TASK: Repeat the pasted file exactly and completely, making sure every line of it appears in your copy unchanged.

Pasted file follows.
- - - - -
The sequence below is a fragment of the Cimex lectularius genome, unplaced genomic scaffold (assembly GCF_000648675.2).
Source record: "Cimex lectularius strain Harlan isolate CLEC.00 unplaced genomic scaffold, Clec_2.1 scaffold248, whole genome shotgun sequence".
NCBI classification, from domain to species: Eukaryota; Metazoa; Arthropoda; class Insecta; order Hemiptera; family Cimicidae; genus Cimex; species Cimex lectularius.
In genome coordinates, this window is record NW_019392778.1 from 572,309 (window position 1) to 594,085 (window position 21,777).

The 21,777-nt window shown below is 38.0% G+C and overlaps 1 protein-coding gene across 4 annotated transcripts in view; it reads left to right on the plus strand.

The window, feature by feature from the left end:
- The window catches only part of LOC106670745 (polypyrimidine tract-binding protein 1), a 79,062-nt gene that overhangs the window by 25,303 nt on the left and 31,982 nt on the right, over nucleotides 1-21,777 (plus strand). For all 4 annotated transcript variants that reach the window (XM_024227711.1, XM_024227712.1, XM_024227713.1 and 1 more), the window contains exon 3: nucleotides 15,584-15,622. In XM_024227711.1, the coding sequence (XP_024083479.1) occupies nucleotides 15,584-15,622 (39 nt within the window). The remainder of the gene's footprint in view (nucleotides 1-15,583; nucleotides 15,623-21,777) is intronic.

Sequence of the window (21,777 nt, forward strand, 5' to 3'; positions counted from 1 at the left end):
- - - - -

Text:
The sequence below is a fragment of the Cimex lectularius genome, unplaced genomic scaffold (assembly GCF_000648675.2).
Source record: "Cimex lectularius strain Harlan isolate CLEC.00 unplaced genomic scaffold, Clec_2.1 scaffold248, whole genome shotgun sequence".
NCBI classification, from domain to species: Eukaryota; Metazoa; Arthropoda; class Insecta; order Hemiptera; family Cimicidae; genus Cimex; species Cimex lectularius.
In genome coordinates, this window is record NW_019392778.1 from 572,309 (window position 1) to 594,085 (window position 21,777).

The 21,777-nt window shown below is 38.0% G+C and overlaps 1 protein-coding gene across 4 annotated transcripts in view; it reads left to right on the plus strand.

The window, feature by feature from the left end:
- The window catches only part of LOC106670745 (polypyrimidine tract-binding protein 1), a 79,062-nt gene that overhangs the window by 25,303 nt on the left and 31,982 nt on the right, over nucleotides 1-21,777 (plus strand). For all 4 annotated transcript variants that reach the window (XM_024227711.1, XM_024227712.1, XM_024227713.1 and 1 more), the window contains exon 3: nucleotides 15,584-15,622. In XM_024227711.1, the coding sequence (XP_024083479.1) occupies nucleotides 15,584-15,622 (39 nt within the window). The remainder of the gene's footprint in view (nucleotides 1-15,583; nucleotides 15,623-21,777) is intronic.

Sequence of the window (21,777 nt, forward strand, 5' to 3'; positions counted from 1 at the left end):